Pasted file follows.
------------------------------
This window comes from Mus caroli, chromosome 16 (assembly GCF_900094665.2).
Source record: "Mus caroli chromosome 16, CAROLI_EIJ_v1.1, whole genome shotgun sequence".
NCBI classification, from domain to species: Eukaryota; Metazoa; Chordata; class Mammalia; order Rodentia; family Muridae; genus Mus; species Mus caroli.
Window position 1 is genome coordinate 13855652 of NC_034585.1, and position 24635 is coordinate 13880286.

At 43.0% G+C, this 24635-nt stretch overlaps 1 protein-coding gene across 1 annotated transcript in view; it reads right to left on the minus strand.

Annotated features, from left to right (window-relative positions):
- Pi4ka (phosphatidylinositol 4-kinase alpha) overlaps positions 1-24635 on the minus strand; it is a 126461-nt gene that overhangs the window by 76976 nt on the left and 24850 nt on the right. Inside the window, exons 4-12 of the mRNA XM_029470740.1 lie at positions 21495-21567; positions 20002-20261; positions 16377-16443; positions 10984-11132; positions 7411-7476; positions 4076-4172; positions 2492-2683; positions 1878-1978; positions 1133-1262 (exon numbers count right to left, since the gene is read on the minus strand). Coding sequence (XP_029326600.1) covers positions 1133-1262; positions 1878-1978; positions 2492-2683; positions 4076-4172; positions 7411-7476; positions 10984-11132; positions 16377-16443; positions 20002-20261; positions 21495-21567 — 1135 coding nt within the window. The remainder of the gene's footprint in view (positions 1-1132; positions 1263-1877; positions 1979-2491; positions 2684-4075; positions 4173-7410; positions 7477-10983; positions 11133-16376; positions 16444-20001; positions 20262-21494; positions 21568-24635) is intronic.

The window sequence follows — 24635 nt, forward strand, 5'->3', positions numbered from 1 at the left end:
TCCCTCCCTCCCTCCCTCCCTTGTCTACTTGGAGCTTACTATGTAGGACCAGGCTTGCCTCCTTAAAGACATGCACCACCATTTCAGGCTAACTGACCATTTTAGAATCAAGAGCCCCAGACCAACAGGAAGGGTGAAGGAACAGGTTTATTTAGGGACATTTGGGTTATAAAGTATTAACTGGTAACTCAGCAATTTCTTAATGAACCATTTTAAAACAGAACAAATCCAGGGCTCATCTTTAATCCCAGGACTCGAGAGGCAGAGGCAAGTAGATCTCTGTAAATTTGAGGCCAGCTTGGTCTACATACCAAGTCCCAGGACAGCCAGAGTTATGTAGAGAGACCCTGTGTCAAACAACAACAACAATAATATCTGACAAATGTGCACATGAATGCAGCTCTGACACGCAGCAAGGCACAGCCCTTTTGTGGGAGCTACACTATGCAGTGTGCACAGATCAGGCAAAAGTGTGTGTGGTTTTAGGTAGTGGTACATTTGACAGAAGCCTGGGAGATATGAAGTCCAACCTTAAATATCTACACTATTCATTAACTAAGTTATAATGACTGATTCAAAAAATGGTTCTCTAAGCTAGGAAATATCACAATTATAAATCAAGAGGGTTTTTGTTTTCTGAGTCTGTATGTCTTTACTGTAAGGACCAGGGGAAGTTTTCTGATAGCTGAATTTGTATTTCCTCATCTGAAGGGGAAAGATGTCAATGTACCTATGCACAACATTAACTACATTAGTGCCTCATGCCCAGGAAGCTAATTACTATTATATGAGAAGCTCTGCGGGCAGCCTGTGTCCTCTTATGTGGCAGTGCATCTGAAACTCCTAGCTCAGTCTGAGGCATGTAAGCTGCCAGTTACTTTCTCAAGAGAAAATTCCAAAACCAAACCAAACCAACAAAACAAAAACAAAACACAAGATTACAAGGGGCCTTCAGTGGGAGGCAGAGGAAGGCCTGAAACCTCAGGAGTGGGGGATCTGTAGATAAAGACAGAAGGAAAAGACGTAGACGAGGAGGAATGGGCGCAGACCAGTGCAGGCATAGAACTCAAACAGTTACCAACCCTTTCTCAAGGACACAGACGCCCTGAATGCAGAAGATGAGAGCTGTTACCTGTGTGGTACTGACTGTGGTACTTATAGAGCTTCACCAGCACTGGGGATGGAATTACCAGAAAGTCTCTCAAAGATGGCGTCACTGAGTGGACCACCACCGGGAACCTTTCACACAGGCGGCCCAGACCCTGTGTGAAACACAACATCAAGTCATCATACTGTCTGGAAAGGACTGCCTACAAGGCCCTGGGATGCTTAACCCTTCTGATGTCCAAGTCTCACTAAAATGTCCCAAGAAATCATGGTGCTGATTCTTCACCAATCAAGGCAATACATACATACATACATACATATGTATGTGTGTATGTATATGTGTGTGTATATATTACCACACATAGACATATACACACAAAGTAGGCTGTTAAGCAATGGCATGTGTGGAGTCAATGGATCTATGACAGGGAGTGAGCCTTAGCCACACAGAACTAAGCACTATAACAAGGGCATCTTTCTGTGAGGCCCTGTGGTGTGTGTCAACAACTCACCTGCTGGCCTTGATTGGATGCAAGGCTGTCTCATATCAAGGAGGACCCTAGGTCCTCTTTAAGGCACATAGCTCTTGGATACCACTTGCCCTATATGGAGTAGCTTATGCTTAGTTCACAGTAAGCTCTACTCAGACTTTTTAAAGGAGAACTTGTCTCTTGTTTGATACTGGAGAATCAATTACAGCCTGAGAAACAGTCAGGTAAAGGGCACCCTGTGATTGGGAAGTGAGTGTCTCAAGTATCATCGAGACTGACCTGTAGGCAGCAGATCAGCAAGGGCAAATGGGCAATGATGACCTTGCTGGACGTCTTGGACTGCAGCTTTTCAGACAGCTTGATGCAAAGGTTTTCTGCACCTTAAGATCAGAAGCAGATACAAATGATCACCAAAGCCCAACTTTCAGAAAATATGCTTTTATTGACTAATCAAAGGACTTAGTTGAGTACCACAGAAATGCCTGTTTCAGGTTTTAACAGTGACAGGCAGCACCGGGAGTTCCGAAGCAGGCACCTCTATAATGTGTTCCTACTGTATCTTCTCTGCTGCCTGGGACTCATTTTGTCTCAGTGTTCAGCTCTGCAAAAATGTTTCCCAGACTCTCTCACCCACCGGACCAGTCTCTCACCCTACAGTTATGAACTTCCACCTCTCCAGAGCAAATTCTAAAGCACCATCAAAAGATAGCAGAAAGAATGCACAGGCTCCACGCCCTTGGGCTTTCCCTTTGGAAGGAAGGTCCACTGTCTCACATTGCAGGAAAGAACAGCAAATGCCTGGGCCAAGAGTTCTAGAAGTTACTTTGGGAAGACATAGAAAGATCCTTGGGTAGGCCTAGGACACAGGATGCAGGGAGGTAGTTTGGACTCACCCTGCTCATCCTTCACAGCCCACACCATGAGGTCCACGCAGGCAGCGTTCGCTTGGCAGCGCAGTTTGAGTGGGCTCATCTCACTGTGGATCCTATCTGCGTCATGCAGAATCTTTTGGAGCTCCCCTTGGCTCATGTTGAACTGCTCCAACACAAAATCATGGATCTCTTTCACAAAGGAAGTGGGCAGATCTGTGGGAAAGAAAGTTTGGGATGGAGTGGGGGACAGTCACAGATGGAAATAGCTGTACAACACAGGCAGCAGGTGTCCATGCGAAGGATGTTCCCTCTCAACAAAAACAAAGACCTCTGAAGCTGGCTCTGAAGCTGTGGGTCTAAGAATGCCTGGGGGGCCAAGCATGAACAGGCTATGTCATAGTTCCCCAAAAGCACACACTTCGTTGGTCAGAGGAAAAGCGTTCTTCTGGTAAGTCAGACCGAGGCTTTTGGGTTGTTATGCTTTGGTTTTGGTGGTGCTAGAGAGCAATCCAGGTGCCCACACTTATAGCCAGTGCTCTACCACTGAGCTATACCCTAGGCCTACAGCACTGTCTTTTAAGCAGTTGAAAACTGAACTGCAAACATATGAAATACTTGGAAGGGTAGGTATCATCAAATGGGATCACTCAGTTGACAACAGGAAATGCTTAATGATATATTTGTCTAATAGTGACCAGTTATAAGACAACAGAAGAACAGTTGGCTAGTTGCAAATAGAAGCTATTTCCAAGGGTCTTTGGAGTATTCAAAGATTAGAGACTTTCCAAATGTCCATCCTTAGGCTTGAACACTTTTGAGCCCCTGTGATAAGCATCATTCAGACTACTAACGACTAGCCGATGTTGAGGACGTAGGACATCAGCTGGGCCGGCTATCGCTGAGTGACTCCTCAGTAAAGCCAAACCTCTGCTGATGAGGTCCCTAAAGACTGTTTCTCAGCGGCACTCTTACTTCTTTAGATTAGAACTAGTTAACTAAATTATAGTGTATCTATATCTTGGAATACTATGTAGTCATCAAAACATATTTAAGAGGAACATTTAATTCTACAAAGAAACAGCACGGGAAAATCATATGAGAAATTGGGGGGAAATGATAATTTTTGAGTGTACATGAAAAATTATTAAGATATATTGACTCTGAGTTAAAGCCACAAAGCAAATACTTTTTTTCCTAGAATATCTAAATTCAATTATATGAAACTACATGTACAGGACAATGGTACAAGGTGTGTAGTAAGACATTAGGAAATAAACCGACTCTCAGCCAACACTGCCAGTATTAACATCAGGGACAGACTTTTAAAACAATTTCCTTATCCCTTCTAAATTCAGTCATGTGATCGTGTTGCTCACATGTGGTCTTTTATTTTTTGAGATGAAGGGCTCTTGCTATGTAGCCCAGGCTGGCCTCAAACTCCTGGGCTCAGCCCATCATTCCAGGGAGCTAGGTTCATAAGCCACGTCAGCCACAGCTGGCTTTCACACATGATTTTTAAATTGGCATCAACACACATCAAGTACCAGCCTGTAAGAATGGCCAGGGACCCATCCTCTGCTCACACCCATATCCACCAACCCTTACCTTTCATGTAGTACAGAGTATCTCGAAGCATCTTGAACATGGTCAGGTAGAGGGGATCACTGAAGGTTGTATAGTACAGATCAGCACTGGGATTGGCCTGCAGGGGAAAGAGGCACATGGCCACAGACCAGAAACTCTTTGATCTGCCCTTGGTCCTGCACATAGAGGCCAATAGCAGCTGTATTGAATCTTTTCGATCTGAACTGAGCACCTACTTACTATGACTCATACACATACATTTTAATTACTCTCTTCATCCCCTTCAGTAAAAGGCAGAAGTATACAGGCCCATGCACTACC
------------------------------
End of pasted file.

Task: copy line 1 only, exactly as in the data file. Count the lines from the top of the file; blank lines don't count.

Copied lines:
This window comes from Mus caroli, chromosome 16 (assembly GCF_900094665.2).